Growing up is a little different for males in a society that sets unrealistic goals for men. In these poems, Oladosu Michael Emerald writes about his adventurous transition from boyhood to manhood. These poems tell a story that many are not bold enough to write and we are so touched by the poet’s courage.

-Editorial Team

Man of Sorrow

I’m not afraid of death.

I’m just scared of the moment

–When my light would fade off
this earth and when my soul
would quench.

If I bite the dust
and fade away with the wind,

Hang my pictures
on the wall of your heart.

Remember me.

Keep my memories safe.

It’s better to die
in a battlefield with honor
Than to run out of fear

Drown in my tears
biting the dust

Waving to the world
That my departure is now.

Death find its subject
Even if someone is warned

Tell Mama

Fire dies, its ashes
bear its memory with

a winding sheet of white fuzz.
Plantain dies,
its young, takes its place

Tell Mama,
that the boy she birthed has passed away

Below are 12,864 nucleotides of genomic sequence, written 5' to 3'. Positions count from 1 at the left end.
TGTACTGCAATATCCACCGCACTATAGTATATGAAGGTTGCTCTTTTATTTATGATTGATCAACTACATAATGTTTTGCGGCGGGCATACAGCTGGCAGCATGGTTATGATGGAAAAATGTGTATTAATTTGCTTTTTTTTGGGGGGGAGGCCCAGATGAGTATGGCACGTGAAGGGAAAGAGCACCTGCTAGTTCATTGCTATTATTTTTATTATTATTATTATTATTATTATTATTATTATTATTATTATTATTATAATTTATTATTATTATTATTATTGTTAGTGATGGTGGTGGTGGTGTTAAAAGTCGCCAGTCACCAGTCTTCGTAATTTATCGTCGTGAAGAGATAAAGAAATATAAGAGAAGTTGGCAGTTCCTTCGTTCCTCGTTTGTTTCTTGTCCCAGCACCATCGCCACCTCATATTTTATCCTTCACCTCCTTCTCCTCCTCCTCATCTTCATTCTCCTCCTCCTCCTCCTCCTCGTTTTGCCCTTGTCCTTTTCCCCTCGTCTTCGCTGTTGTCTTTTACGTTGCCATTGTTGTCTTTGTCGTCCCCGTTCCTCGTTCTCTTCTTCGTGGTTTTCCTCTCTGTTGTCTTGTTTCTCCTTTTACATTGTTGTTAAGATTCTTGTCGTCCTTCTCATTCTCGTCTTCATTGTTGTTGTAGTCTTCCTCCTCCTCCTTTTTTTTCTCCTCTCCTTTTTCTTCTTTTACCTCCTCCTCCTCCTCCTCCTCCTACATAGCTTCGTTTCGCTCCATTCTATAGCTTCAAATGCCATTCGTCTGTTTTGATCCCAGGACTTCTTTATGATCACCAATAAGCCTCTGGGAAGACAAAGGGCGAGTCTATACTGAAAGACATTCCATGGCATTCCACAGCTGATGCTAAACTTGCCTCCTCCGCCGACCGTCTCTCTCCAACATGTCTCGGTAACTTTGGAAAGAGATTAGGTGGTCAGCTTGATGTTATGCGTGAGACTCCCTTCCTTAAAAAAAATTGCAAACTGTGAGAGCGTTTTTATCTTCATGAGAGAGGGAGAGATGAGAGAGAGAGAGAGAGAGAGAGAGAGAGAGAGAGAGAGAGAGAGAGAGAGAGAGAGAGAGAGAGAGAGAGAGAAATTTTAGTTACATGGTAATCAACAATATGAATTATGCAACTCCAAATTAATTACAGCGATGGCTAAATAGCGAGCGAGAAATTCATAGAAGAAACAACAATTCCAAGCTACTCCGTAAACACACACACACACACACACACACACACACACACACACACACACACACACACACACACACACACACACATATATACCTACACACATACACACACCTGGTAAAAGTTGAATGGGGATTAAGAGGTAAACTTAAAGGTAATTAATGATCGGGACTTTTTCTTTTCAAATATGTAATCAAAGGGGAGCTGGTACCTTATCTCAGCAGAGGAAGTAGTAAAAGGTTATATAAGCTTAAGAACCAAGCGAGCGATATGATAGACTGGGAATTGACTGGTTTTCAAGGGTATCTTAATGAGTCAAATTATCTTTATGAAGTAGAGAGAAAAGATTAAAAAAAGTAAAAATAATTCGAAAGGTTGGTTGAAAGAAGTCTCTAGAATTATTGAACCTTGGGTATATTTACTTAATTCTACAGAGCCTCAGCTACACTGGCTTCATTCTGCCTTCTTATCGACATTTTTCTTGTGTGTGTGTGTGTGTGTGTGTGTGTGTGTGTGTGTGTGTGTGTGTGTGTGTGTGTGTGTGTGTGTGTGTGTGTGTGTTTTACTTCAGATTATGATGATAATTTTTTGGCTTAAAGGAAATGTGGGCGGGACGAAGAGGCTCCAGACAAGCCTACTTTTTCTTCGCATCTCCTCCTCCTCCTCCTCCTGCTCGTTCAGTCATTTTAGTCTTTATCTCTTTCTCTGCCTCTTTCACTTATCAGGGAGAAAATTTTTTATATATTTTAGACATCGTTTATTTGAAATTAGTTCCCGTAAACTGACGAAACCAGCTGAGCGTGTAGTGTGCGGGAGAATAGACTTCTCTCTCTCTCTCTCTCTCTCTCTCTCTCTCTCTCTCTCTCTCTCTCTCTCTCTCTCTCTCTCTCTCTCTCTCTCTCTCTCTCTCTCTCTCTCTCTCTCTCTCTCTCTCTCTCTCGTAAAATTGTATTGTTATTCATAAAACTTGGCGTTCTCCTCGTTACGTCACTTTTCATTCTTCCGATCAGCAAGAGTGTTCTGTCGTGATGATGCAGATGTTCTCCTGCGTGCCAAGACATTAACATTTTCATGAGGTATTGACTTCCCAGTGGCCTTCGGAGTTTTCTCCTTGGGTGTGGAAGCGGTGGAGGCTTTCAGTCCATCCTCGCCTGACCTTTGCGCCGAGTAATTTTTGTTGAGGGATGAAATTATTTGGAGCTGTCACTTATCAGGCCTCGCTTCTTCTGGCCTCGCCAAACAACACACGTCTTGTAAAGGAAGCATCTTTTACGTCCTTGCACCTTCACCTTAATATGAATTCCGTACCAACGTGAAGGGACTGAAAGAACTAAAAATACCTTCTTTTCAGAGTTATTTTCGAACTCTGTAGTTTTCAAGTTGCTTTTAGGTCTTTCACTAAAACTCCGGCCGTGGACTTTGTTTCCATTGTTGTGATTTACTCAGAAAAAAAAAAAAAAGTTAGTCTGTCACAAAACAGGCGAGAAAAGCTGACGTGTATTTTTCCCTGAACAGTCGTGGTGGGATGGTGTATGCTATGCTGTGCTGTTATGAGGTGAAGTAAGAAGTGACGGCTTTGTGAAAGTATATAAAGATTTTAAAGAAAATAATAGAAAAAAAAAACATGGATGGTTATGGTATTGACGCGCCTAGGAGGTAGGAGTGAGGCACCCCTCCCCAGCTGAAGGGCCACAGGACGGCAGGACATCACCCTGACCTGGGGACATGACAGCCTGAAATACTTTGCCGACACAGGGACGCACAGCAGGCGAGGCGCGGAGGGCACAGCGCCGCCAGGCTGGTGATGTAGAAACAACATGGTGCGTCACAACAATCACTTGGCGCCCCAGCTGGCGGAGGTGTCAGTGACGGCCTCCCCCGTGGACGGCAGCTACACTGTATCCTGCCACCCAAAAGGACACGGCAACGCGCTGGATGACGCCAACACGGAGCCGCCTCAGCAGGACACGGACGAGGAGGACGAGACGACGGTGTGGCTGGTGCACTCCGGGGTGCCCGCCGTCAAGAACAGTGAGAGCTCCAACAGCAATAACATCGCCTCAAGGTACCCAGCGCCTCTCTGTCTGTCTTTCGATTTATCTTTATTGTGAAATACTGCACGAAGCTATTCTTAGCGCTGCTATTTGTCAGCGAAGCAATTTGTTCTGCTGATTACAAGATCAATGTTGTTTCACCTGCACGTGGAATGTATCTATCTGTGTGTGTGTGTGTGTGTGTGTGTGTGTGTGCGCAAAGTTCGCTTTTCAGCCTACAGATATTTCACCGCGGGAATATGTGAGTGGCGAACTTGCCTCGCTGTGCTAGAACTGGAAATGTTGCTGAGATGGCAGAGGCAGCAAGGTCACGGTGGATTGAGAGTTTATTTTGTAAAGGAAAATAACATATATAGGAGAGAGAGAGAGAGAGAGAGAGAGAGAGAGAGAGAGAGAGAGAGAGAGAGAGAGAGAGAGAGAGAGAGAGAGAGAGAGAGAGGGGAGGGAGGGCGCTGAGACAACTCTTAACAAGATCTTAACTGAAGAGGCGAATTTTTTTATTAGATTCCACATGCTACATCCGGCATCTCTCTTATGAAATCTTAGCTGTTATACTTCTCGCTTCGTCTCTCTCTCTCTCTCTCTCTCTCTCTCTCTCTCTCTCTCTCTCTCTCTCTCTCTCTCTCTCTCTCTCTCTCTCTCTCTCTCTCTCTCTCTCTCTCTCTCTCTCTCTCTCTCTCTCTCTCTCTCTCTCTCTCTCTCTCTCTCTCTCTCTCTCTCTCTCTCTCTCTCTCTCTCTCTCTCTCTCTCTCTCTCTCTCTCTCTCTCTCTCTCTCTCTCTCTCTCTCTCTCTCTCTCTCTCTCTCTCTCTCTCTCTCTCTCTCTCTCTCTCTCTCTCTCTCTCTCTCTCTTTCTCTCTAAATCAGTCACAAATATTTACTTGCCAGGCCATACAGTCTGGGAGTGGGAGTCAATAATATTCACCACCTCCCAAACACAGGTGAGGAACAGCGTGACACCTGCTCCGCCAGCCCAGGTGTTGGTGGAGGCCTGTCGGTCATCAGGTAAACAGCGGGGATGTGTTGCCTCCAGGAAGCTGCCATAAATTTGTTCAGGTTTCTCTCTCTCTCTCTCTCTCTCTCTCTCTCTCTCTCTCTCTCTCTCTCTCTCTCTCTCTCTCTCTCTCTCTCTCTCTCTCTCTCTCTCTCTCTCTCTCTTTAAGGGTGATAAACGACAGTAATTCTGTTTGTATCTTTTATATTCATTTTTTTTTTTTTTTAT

With the last autumn air
He’s become a man
The new man who gunned down the boy
& resurrected the man in himself

Tell Mama
that her son has become a
charming demon,
a bulwark for the captives
He’s a mountain, rigidly erected
above the ground,
He’s like a thief- demander of absolutes

Tell Mama,
That growing up was never an easy task
Her son became like the ground,
Stony, rough and hard.

About The Author

Oladosu Michael Emerald writes from Ogun State, Nigeria. He is a poet, an artist, an actor, and a worshipper of music, who gathers muse from personal experiences, happenings in society, and nature. He has a silvery voice that etches in the heart of his audience.

Photo by Spencer Selover from Pexels